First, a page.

A couple weeks ago my fiancee had sent me a text message with a picture attachment from Sedona, AZ. She said she had picked up a little card game for me from one of the shops there. I kinda smiled seeing the title “Ocho Vampires”. It was definitely not the title I was expecting to hear from a card game souvenir, but was a title that peeked my interest.
Last night, I went over to the usual gaming household with the deck in pocket, hoping to give the game a spin. Having read over the rules a bit earlier, it appeared to be pretty simple. But despite its simplicity, and the fact I was able to teach the game in 1 turn, it ended up lasting us a good portion of the evening with lots of moments of laughter and screaming in fun.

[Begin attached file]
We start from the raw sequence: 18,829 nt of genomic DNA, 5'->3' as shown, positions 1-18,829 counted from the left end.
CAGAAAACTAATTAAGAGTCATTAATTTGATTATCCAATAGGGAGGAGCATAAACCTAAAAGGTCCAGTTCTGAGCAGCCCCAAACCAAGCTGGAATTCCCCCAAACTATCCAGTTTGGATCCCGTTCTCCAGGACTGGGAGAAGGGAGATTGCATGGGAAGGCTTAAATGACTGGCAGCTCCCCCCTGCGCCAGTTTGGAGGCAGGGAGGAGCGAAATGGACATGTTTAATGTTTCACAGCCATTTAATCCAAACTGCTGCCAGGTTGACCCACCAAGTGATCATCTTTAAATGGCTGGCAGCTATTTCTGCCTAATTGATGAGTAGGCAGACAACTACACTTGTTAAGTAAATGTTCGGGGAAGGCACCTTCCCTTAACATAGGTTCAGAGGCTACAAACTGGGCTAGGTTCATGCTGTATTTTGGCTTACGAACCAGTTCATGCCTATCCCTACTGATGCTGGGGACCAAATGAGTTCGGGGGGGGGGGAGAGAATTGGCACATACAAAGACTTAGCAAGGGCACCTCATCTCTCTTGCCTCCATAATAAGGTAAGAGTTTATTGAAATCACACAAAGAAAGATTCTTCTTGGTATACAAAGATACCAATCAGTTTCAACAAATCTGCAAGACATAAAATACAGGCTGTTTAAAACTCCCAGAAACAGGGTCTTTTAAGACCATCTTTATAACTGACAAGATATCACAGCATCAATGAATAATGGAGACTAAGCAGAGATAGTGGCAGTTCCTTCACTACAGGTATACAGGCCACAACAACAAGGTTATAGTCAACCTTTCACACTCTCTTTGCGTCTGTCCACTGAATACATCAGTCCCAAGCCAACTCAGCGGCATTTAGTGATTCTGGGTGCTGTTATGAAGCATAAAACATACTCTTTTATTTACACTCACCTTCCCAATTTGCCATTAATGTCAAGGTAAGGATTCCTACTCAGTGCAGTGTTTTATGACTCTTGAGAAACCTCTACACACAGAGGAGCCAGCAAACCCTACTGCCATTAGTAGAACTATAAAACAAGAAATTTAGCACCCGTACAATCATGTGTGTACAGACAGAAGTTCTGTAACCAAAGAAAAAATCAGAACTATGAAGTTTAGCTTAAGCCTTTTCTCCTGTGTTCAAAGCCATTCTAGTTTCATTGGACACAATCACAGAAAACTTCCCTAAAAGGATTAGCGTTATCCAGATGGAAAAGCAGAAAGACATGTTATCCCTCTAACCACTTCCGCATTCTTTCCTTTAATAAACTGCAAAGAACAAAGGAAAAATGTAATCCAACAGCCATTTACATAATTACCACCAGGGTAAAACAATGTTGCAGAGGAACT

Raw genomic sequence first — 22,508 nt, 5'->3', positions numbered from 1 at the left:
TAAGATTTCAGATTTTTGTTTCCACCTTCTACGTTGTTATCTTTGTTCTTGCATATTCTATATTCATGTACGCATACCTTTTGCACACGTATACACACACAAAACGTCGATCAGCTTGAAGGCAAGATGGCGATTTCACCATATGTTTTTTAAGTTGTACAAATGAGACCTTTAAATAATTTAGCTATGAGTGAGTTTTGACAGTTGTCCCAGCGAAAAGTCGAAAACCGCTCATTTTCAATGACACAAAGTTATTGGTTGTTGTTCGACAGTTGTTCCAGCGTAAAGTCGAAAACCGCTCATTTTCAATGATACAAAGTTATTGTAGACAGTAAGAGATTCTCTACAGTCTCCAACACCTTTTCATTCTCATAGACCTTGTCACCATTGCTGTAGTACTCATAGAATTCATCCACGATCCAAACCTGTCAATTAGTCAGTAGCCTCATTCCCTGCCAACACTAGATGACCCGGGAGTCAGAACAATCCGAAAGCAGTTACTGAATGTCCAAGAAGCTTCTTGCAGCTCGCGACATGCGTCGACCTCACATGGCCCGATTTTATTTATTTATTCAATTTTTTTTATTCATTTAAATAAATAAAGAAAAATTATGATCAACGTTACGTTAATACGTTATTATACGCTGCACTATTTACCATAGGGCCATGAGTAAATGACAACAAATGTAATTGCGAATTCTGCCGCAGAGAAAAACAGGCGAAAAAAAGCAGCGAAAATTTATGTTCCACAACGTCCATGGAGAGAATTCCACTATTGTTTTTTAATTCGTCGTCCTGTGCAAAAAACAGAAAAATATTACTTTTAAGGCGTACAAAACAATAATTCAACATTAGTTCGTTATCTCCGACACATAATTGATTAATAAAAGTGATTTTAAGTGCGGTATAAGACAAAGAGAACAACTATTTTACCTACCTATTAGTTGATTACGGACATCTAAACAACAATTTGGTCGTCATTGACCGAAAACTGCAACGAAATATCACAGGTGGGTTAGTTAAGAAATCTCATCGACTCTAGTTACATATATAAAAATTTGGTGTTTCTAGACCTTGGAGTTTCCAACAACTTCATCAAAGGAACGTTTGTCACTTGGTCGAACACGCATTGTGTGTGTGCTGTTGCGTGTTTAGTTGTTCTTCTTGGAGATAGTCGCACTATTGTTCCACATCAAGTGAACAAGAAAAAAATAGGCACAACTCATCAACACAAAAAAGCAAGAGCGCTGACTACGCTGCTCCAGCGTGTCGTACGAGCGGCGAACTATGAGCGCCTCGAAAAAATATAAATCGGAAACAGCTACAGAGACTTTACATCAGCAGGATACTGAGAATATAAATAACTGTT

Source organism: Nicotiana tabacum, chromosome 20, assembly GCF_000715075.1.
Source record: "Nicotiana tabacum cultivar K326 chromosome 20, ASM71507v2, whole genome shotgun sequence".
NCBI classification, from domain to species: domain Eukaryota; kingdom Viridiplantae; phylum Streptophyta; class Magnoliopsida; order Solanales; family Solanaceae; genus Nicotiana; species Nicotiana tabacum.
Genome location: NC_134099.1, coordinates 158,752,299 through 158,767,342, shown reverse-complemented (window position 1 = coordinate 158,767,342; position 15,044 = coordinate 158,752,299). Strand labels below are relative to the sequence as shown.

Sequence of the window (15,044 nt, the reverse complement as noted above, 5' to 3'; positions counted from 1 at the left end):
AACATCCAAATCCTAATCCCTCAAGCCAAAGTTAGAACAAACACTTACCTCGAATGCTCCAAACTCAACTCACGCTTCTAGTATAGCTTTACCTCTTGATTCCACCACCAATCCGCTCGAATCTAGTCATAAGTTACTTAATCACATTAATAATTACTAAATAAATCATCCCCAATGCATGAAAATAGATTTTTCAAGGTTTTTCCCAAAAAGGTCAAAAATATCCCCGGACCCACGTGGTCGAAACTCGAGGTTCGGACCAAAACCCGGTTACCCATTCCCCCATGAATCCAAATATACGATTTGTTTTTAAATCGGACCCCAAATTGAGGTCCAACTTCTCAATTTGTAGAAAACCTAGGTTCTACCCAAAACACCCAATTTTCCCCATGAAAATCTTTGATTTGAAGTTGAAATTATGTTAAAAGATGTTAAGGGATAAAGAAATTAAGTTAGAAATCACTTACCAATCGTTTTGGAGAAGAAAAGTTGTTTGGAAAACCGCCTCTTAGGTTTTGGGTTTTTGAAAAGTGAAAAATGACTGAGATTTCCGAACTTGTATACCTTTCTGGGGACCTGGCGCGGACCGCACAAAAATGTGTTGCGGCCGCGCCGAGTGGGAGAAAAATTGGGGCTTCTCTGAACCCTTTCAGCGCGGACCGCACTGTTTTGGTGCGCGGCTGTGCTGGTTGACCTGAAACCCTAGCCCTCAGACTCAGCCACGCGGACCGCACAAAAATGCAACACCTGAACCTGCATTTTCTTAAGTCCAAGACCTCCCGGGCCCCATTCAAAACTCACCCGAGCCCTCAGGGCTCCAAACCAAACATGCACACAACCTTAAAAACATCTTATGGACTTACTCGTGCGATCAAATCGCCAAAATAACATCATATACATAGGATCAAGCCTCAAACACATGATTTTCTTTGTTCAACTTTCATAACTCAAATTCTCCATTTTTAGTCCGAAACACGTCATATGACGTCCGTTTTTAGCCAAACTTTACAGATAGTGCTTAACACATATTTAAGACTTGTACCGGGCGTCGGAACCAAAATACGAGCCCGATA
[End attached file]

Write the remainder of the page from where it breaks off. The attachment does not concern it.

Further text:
The premise of the game is based on a south-western urban legend about a heart broken man, whose wife left him on their wedding night, paying a stranger $500 to smuggle him out of Mexico to Arizona and California in search of women “easier to love”. He is then smuggled in one of eight coffins in the back of a truck, the man saying Border Patrol “never checks coffins.” He and the other coffin-dwellers then wake up to discover they have been tricked and turned into vampiros. These eight vampires now travel the quiet dark streets of southwest cities, sneaking into unlocked buildings and searching for victims to satisfy their “Masculine Hunger.” To be honest, the entire legend is written on one of the 3 cards explaining the rules of the game, and was about the extent of the “Southwest Flair” but it worked for the design of the game. The cards themselves are more abstract and dark, but very fitting for a Vampire motif.